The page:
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Propagating Houseplants

Ever fancied creating more of your favorite house plants? Then why not try propagation! Although the term ‘propagation’ can sound technical and terrifying to the uninitiated, don’t panic - it’s not as difficult as it sounds. Put simply it is merely the act of reproducing plants and is a satisfying task that anyone can have a go at.


There are various ways of propagating, depending on the type of plant in question and the method used. If seeds are taken and planted, then it is classed as sexual propagation; this takes longer and the final quality cannot be guaranteed. Asexual propagation, however, is where copies of the parent plant are produced through various means and is far quicker than using seeds. Some of the main ways of using asexual propagation are through leaf and stem cuttings, offsets and dividing.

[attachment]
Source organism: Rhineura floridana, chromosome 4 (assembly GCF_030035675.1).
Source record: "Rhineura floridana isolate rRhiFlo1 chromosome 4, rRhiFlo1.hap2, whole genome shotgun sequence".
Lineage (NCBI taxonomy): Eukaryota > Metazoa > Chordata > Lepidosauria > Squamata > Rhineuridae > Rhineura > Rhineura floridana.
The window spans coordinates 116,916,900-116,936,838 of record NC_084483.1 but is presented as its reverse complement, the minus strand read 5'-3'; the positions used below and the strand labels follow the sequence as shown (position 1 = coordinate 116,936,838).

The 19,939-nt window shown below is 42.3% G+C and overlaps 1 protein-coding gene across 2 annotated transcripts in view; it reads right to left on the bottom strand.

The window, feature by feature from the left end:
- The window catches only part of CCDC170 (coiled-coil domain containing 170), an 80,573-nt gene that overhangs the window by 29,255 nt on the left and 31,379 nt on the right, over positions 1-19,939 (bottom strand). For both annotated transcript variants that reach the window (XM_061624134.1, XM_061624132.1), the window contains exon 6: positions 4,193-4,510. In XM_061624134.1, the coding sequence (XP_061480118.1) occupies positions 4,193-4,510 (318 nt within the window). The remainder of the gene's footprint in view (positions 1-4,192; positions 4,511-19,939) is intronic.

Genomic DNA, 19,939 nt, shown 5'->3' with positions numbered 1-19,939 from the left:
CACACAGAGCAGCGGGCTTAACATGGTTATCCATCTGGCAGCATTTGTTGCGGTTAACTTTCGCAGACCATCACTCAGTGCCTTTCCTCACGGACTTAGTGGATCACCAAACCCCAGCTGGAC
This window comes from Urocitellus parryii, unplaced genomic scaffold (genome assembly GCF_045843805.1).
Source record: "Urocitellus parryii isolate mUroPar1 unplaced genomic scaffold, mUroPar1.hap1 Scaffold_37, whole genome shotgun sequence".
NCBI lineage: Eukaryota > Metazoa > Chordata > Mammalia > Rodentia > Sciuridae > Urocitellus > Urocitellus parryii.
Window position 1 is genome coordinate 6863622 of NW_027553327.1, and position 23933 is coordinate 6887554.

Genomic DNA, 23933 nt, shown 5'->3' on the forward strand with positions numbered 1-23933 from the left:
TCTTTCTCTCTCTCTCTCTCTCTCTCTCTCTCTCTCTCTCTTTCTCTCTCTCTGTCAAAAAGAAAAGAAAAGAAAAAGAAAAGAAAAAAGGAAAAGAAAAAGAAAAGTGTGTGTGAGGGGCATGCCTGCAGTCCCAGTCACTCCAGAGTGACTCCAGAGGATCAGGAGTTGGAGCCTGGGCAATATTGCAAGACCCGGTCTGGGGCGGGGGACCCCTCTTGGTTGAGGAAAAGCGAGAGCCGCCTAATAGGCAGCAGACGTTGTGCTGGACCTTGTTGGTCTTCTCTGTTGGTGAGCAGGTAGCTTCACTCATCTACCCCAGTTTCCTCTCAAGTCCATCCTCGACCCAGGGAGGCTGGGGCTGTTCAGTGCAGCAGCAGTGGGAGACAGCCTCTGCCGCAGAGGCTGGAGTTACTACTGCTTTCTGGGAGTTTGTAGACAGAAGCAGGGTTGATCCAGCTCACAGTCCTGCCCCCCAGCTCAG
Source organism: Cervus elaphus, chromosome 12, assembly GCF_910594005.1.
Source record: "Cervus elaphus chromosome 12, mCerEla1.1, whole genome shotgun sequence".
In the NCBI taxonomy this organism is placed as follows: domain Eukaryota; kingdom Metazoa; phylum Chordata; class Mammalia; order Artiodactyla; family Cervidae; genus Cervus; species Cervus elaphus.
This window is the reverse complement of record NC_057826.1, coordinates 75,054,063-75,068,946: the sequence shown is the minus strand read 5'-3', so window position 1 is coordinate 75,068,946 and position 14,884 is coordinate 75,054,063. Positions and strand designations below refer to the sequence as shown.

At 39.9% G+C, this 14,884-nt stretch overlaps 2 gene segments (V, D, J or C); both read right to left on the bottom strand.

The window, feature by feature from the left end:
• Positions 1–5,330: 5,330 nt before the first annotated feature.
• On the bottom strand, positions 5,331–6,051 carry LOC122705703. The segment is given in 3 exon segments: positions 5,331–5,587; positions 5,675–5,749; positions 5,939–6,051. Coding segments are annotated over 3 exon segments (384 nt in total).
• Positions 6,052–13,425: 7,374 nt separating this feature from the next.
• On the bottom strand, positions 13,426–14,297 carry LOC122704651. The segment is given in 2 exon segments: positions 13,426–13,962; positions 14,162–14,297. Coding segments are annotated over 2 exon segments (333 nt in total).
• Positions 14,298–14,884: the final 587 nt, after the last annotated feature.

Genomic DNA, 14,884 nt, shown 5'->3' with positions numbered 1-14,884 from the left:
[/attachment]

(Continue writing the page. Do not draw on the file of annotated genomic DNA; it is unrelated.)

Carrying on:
Leaf CuttingsSome plants, such as African Violet and Peperomia, grow well from leaf cuttings. Take a single leaf and place in compost. New roots and leaves will form over time at the base of the leaf.


Stem CuttingsStem cuttings work well with many plants, such as Geranium, Busy Lizzie, and Fuchsia. Find a node the small bump below a leaf and cut slantwise a few inches from the stem tip. Remove all leaves, except for those at the tip. If possible, dip the end of the stem in rooting hormone before planting.


OffsetsMany plants produce their own ‘offspring’ that can easily be removed from the main plant to create new ones. Examples include tuberous plants such as Achimenes, succulents, Cacti, Zebrina, Bird’s Nest Fern and some Ivies.


DividingDividing is ideal for plants that grow fast or become bushy and have stems at their base. Remove the plant from the container then gently pull apart, or use a knife if necessary, to form two or more plants, then re-plant. Ideal candidates for this are things such as Spider Plants and Umbrella Plants.
For all methods, except for dividing, put the cuttings in damp compost, covered with a plastic bag and place out of direct sunlight; lightly water when dry.


There’s no need to restrict yourself to only propagating your own house plants - try swapping cuttings with friends or neighbors and before long you’ll have a windowsill full of plants!